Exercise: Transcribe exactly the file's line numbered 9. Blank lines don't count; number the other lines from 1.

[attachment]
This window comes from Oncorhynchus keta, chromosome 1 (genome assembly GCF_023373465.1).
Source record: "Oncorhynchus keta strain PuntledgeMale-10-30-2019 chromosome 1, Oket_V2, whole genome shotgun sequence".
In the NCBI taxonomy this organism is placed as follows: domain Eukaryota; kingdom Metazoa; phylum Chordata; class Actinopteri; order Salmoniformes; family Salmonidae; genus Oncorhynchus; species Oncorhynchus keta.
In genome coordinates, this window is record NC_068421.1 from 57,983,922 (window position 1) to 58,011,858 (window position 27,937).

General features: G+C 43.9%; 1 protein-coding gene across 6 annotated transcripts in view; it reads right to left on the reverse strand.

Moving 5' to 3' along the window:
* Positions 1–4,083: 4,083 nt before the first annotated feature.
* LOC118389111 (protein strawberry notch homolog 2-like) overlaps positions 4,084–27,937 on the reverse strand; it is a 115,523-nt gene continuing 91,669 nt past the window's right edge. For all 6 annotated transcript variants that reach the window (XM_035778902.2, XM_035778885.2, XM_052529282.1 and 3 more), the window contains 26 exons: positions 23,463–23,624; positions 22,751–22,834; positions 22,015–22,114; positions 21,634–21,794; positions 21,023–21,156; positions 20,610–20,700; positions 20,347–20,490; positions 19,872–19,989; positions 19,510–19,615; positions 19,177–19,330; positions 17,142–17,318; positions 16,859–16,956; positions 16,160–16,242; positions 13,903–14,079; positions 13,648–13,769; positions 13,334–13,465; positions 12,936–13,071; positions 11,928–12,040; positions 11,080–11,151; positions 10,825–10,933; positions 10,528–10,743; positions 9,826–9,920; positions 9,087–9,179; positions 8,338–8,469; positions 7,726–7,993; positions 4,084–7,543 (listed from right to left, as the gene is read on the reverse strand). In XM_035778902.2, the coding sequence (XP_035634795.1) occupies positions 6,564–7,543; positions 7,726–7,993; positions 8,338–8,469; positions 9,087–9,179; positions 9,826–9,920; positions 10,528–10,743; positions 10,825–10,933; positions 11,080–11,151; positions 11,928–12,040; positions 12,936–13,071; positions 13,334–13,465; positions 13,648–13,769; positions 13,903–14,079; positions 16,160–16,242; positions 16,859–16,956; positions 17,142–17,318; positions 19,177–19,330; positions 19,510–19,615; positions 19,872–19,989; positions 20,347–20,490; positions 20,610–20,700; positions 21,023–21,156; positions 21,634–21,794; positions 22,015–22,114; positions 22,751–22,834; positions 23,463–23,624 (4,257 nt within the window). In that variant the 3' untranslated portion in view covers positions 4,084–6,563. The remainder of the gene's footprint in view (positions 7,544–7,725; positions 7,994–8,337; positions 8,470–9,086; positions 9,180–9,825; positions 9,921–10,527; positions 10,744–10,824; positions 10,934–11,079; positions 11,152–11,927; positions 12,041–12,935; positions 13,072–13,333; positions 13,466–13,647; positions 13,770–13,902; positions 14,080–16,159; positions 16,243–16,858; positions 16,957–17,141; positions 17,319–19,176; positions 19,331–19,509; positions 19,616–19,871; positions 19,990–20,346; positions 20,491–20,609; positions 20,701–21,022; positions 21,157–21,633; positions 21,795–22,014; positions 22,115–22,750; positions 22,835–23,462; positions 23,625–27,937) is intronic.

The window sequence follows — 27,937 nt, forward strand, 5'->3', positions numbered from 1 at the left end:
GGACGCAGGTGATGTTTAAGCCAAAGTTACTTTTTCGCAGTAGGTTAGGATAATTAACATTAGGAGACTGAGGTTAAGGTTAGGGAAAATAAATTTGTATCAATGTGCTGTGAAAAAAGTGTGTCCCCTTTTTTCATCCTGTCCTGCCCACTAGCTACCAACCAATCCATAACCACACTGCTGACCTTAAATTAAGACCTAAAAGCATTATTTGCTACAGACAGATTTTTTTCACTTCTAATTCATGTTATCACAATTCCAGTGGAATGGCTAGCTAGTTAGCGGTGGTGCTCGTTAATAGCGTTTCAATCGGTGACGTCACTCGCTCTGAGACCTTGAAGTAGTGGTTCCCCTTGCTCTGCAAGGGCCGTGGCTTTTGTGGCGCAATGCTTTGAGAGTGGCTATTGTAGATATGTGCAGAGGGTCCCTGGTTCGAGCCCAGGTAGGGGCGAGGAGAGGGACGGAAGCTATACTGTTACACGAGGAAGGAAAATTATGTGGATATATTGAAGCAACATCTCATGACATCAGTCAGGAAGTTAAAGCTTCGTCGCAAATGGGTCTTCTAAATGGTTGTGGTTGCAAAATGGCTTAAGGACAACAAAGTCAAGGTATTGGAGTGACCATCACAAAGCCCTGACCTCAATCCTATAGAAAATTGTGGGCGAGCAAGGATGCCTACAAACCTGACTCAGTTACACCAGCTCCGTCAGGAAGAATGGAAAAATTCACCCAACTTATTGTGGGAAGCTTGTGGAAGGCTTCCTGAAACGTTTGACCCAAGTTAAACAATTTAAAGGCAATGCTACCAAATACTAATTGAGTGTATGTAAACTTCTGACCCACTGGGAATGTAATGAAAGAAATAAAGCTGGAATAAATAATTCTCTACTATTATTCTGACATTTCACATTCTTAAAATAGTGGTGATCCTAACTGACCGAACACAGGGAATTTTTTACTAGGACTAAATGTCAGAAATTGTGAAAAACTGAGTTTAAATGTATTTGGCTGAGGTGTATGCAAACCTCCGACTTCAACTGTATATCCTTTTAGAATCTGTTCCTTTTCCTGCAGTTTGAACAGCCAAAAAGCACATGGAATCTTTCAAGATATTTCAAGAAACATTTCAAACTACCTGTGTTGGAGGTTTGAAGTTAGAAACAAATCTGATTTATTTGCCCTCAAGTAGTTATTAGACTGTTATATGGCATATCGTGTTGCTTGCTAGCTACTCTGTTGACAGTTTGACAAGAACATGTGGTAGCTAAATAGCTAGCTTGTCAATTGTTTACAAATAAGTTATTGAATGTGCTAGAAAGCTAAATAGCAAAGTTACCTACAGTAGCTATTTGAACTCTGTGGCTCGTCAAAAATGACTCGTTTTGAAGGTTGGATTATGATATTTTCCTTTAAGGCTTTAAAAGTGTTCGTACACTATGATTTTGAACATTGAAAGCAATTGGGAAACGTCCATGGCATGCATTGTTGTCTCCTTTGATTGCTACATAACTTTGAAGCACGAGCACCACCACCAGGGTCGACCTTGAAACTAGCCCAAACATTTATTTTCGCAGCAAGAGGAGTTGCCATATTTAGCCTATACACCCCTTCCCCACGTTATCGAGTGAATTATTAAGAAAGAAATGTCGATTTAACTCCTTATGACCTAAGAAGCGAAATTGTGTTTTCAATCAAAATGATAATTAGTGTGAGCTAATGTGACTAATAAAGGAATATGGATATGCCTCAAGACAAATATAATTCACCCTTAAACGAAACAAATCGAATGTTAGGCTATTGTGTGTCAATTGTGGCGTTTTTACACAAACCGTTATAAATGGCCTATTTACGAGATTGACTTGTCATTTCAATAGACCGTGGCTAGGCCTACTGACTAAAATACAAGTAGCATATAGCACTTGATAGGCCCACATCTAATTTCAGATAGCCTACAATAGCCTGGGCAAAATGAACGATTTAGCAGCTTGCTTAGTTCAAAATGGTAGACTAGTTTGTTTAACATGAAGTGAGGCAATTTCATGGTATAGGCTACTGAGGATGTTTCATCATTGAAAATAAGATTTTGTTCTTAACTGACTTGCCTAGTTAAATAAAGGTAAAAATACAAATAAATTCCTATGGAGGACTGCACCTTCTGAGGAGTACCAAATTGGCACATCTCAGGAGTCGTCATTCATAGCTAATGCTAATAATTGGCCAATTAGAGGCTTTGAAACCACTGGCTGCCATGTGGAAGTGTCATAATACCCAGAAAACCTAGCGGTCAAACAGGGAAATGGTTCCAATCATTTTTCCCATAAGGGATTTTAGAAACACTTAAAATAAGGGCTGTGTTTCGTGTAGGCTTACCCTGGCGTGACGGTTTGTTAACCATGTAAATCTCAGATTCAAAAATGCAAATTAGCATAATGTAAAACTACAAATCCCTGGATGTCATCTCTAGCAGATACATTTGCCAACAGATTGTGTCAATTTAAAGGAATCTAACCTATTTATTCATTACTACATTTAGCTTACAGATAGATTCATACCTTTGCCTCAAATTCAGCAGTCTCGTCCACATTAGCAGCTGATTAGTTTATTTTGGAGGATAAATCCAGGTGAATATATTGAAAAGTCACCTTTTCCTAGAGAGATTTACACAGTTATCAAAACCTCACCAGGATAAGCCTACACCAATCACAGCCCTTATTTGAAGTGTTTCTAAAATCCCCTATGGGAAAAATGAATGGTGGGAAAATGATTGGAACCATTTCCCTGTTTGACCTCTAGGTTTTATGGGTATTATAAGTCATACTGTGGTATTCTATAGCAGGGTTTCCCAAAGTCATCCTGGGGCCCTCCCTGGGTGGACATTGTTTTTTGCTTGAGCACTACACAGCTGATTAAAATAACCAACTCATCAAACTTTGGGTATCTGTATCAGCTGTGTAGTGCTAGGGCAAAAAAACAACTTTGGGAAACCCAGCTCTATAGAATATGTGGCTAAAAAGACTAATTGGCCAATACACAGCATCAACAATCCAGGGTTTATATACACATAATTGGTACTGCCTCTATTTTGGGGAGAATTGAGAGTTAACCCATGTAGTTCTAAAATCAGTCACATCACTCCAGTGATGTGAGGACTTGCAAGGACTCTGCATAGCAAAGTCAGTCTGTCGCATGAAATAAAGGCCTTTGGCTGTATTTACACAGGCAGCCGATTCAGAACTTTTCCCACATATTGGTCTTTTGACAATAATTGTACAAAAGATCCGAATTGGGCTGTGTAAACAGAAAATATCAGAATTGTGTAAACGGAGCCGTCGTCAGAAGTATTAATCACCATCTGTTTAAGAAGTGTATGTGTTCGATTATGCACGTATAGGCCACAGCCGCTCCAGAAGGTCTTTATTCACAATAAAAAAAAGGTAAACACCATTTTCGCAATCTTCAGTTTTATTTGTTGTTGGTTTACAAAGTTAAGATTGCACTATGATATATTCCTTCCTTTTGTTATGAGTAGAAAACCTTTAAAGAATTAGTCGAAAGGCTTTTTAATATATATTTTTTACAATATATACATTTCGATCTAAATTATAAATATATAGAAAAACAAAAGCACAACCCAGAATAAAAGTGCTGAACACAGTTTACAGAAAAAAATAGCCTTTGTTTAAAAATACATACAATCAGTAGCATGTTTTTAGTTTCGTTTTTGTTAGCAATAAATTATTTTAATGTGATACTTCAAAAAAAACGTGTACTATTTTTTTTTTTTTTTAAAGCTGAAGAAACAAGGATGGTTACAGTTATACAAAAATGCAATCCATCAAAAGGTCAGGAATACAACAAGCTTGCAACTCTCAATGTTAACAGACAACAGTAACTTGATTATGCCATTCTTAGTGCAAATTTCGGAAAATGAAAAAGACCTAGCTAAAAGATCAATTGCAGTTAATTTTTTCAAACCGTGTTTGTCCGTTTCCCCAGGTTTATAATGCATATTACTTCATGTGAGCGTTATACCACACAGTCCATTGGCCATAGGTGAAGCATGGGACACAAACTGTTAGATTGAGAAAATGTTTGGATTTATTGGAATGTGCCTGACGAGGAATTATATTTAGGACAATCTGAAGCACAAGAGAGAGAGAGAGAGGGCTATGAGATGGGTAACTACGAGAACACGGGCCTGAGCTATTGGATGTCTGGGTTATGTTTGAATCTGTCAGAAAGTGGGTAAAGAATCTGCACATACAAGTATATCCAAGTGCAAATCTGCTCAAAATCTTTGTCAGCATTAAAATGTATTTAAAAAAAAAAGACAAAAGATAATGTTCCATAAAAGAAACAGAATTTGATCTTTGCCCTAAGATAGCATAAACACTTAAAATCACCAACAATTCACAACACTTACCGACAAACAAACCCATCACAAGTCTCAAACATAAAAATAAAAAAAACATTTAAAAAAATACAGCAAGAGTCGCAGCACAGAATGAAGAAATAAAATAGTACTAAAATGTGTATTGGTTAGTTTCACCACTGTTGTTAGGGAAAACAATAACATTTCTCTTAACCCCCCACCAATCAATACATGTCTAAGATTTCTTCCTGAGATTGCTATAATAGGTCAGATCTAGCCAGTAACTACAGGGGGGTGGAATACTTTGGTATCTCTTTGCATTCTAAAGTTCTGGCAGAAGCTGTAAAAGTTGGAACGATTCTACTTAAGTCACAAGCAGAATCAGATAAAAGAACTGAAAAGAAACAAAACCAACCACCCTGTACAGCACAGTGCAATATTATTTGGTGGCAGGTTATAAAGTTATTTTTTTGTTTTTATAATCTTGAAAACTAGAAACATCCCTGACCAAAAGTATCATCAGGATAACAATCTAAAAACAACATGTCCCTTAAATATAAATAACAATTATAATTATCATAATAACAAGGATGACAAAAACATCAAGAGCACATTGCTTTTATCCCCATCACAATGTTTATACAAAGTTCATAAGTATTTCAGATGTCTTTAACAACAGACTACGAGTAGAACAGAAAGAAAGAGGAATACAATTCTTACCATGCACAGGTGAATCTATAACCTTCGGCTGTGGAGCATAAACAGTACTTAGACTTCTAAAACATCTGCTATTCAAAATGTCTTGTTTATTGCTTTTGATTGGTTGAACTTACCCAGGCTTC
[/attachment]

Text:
The window sequence follows — 27,937 nt, forward strand, 5'->3', positions numbered from 1 at the left end: